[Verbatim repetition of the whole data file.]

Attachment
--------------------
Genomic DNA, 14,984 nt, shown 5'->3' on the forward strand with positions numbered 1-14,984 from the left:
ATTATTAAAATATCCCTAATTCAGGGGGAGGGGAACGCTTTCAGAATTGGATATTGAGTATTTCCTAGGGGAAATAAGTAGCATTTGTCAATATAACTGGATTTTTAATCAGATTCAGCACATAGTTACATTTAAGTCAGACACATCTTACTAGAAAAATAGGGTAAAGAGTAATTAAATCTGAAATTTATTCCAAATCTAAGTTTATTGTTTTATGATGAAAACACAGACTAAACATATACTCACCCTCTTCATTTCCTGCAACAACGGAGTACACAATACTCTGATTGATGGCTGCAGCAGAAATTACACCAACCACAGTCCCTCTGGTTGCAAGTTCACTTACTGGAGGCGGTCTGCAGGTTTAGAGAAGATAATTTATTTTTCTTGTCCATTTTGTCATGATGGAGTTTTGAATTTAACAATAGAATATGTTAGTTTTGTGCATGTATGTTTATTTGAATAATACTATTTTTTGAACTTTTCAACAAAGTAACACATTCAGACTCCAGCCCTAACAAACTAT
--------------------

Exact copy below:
Genomic DNA, 14,984 nt, shown 5'->3' on the forward strand with positions numbered 1-14,984 from the left:
ATTATTAAAATATCCCTAATTCAGGGGGAGGGGAACGCTTTCAGAATTGGATATTGAGTATTTCCTAGGGGAAATAAGTAGCATTTGTCAATATAACTGGATTTTTAATCAGATTCAGCACATAGTTACATTTAAGTCAGACACATCTTACTAGAAAAATAGGGTAAAGAGTAATTAAATCTGAAATTTATTCCAAATCTAAGTTTATTGTTTTATGATGAAAACACAGACTAAACATATACTCACCCTCTTCATTTCCTGCAACAACGGAGTACACAATACTCTGATTGATGGCTGCAGCAGAAATTACACCAACCACAGTCCCTCTGGTTGCAAGTTCACTTACTGGAGGCGGTCTGCAGGTTTAGAGAAGATAATTTATTTTTCTTGTCCATTTTGTCATGATGGAGTTTTGAATTTAACAATAGAATATGTTAGTTTTGTGCATGTATGTTTATTTGAATAATACTATTTTTTGAACTTTTCAACAAAGTAACACATTCAGACTCCAGCCCTAACAAACTAT